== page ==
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Paternity Actions In South Carolina

To establish “paternity” means to determine who is the legal father of a child. With so many children being born out of wedlock (to unmarried individuals) these days, paternity establishment has become a common practice in the family courts nationwide.

If a couple is married, the woman’s husband automatically becomes the child’s legal father, even if the husband is NOT the biological father. So, if a woman has an affair while she’s married and she becomes pregnant with the other man’s baby, the biological father would have zero parental rights unless he petitioned the court to establish paternity.

If a woman becomes pregnant and she is not married, paternity must be legally established before she can seek child support, and before the father could ask for child custody or visitation. In light of this, there are many benefits to establishing paternity:

Establishing paternity helps children:

  • Feel good because they know who their father is.
  • Feel cared for because their father helps support them.
  • Be provided for financially by two parents.
  • Have access to their fathers’ medical history.
  • Gain access to Social Security benefits under their father’s work record.
  • Have a right to an inheritance through their father or his family.
  • Enjoy having two loving parents in their lives.
  • Prevent high-risk behaviors associated with fatherless children.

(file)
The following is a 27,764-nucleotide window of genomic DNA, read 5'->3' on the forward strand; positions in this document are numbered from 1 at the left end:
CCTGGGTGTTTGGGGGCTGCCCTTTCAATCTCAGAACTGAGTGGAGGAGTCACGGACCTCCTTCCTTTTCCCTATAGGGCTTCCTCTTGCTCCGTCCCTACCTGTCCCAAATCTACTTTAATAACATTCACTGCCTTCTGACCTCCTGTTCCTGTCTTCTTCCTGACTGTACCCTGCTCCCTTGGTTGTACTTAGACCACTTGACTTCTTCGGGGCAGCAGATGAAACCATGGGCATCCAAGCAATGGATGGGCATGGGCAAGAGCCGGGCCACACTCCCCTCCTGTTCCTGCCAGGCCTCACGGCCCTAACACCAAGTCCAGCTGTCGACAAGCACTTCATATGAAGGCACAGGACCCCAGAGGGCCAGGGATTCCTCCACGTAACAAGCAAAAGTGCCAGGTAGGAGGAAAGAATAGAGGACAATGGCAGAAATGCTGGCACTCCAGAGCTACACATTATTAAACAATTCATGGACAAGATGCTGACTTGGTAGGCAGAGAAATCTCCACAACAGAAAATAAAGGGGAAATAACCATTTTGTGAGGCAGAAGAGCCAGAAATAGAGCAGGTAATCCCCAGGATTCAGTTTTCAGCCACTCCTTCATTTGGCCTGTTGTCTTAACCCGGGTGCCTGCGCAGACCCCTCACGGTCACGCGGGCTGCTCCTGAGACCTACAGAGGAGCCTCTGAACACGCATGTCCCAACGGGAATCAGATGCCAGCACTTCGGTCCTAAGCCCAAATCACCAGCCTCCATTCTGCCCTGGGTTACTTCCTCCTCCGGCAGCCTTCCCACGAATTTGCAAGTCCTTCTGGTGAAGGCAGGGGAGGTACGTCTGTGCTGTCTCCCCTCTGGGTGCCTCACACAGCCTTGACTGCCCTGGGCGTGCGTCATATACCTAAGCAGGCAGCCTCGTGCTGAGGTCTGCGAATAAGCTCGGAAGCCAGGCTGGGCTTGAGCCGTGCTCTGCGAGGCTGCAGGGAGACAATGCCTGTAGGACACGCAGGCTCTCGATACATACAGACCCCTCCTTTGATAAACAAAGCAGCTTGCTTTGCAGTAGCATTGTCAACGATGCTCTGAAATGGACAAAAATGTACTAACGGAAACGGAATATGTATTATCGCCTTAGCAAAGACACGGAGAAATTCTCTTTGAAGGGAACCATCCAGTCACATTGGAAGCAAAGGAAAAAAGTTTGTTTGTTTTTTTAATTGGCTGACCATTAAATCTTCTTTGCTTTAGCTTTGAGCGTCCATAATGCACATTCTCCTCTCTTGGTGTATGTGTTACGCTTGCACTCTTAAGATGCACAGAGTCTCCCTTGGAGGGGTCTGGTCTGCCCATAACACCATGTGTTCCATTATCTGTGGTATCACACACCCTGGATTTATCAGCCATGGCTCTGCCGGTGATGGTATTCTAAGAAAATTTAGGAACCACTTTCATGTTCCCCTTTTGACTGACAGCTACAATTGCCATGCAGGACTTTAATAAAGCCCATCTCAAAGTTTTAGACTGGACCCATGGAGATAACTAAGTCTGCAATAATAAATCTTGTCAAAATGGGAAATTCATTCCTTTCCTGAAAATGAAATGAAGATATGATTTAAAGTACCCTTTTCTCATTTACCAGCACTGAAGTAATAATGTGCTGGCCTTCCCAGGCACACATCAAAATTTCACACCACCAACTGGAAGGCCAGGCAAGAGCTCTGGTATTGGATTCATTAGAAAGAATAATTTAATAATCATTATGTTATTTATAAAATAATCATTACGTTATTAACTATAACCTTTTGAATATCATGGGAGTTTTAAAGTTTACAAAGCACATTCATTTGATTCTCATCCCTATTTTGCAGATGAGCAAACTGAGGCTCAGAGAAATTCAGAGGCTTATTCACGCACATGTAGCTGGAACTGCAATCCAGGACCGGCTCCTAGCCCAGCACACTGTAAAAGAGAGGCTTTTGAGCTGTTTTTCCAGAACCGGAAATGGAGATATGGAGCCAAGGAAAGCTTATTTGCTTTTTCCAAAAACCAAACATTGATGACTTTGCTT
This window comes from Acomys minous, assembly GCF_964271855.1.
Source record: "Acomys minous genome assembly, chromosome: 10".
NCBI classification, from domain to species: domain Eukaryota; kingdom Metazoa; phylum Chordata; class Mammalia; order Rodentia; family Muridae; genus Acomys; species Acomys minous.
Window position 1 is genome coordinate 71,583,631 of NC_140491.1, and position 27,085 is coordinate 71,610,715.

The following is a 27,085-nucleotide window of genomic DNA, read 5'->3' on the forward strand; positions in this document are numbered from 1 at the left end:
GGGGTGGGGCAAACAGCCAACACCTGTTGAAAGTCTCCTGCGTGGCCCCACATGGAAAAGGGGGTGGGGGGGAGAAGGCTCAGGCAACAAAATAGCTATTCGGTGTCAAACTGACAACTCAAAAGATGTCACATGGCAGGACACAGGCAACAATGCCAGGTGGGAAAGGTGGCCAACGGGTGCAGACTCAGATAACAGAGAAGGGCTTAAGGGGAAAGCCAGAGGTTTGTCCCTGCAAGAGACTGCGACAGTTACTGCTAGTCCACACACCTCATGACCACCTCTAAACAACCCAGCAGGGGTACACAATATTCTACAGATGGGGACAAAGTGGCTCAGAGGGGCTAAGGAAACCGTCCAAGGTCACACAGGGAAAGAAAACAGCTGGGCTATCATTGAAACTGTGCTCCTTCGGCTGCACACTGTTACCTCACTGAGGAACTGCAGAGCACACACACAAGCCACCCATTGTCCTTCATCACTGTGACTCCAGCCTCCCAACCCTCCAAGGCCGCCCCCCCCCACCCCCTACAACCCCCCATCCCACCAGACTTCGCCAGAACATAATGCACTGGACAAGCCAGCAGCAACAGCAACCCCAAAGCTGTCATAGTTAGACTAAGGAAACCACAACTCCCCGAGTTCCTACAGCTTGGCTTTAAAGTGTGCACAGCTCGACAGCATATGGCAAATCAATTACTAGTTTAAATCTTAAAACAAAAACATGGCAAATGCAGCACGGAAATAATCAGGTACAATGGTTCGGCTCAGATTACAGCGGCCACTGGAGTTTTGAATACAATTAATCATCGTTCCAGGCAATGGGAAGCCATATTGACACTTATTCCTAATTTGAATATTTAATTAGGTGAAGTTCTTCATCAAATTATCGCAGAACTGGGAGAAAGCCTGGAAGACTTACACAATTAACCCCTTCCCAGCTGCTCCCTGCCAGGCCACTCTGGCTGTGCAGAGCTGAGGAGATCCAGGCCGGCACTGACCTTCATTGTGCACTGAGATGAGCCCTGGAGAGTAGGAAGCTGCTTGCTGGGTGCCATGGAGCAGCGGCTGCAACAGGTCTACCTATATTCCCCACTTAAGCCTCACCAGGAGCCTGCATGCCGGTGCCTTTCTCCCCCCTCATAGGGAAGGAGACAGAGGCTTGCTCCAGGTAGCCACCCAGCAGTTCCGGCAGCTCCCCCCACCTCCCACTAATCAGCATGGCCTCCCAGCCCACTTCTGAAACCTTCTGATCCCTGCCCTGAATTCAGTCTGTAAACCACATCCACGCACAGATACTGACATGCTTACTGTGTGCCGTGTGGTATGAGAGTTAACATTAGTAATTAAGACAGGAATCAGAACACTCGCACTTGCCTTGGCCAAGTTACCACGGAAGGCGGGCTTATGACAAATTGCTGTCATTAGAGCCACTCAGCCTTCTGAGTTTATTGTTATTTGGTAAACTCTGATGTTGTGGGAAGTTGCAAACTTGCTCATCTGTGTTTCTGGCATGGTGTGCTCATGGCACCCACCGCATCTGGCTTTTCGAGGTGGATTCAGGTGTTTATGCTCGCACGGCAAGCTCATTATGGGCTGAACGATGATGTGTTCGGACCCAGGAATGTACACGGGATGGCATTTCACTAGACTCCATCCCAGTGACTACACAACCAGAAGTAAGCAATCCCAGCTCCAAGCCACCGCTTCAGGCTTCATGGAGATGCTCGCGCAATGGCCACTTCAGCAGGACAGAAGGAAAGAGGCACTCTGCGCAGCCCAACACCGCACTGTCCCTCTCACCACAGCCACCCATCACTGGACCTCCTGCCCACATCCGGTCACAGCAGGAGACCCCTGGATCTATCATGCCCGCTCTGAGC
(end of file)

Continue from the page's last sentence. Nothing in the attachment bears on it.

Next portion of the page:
• Access health and life insurance through their father.

It helps fathers:

  • Have a meaningful relationship with their sons and daughters.
  • Share their family with their child.
  • Enjoy raising a child.
  • Ask the court for child custody or visitation.

It helps mothers:

  • Get financial help raising the child.
  • Share the joys of parenting.
  • Get emotional support raising the child.

Whether you are a mother or possible father, if you are not 100% sure about a child’s biological father, you can ask the court for DNA testing. If paternity is confirmed, you can proceed to seek child support, custody, and visitation orders from the court.

If unmarried parents do not question paternity, they can legally establish paternity through a paternity acknowledgement after the baby is born in the hospital, or after leaving the hospital through DHEC Vital Records or a county health department.

To file a paternity action in court, contact Masella Law Firm, P.A. today.